3 Oversold Dividend Stocks to Buy Now for Passive Income

Top Canadian dividend stocks are on sale!

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Retirees and other investors seeking reliable passive income can now buy great Canadian dividend stocks at discounted prices. The market correction is a bit scary, and additional downside is certainly possible, but these stocks pay solid dividends and currently offer attractive yields for buy-and-hold investors.


Telus (TSX:T) trades for close to $25 per share compared to more than $34 at the peak in 2022. The slide in the share price is at the point where it looks overdone, and investors can now get a 5.75% yield from this communications stock.

Telus doesn’t have a media division, so its revenue stream should be less susceptible than that of its peers to the impact of an economic downturn. Telus primarily generates revenue from its mobile, internet, TV, and security subscription services. People and businesses need to be connected to each other and the world, regardless of the state of the economy. Households are unlikely to cut their TV subscription during difficult times. The TV service is often bundled with mobile and internet in a package and other discretionary spending will likely get axed before people give up their home entertainment.

In the first-quarter (Q1) 2023 earnings report, Telus said it expects adjusted earnings before interest, taxes, depreciation, and amortization (EBITDA) to increase by at least 9.5% this year and operating revenue should jump by at least 11%. As a result, investors should see dividend growth continue in 2024.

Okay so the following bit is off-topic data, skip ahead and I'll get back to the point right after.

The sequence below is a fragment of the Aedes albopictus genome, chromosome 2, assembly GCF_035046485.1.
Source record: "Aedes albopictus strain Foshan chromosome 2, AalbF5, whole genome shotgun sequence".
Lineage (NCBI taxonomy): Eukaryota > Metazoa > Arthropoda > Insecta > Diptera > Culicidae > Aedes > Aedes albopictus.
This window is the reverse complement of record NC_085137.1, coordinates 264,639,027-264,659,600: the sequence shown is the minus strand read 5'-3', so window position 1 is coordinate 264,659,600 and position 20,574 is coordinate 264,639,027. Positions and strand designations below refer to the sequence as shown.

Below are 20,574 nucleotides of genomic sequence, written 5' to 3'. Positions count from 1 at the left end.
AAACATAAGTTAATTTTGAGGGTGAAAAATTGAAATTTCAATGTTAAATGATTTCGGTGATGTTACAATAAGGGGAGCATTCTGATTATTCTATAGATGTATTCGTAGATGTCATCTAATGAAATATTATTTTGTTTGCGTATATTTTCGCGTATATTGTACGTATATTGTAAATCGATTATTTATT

TC Energy

TC Energy (TSX:TRP) trades near $55 at the time of writing. That’s off the 12-month low around $51, but still way down from the $74 mark the stock reached in June last year.

A general pullback in the energy infrastructure sector is largely responsible for the decline, although TC Energy has struggled with issues on a major project. The Coastal GasLink pipeline is now expected to cost at least $14.5 billion — more than double the initial estimate. Investors are not happy and the final tally could be higher depending on new delays. However, the project was already 87% complete at the time of the Q1 2023 earnings release, and management still expects cash flow to grow enough in the next few years to support annual dividend increases of at least 3%.

Investors who buy TRP stock at the current level can get a 6.7% dividend yield.

Bank of Nova Scotia

Bank of Nova Scotia (TSX:BNS) just raised its quarterly dividend from $1.03 to $1.06 per share. Adjusted fiscal Q2 2023 earnings came in solid at $2.17 billion, and the bank has a strong capital position with a common equity tier-one (CET1) ratio of 12.3%. This means Bank of Nova Scotia should have more than enough capital to ride out potential turbulent times if the global economy slides into a nasty recession.

The share price is down to $66 from more than $80 at this time last year. Bank stocks have fallen out of favour, as investors worry that soaring interest rates could drive a tidal wave of loan defaults. Bank of Nova Scotia and its Canadian peers are increasing their provisions for credit losses in anticipation of some rough quarters, but the extent of the drop in the share prices might be overdone.

At the time of writing, BNS stock provides a 6.4% dividend yield.

The bottom line on top stocks for passive income

Telus, TC Energy, and Bank of Nova Scotia pay attractive dividends that should continue to grow. If you have some cash to put to work, these stocks deserve to be on your radar.

This article represents the opinion of the writer, who may disagree with the “official” recommendation position of a Motley Fool premium service or advisor. We’re Motley! Questioning an investing thesis — even one of our own — helps us all think critically about investing and make decisions that help us become smarter, happier, and richer, so we sometimes publish articles that may not be in line with recommendations, rankings or other content.

The Motley Fool recommends Bank Of Nova Scotia and TELUS. The Motley Fool has a disclosure policy. Fool contributor Andrew Walker owns shares of Telus.

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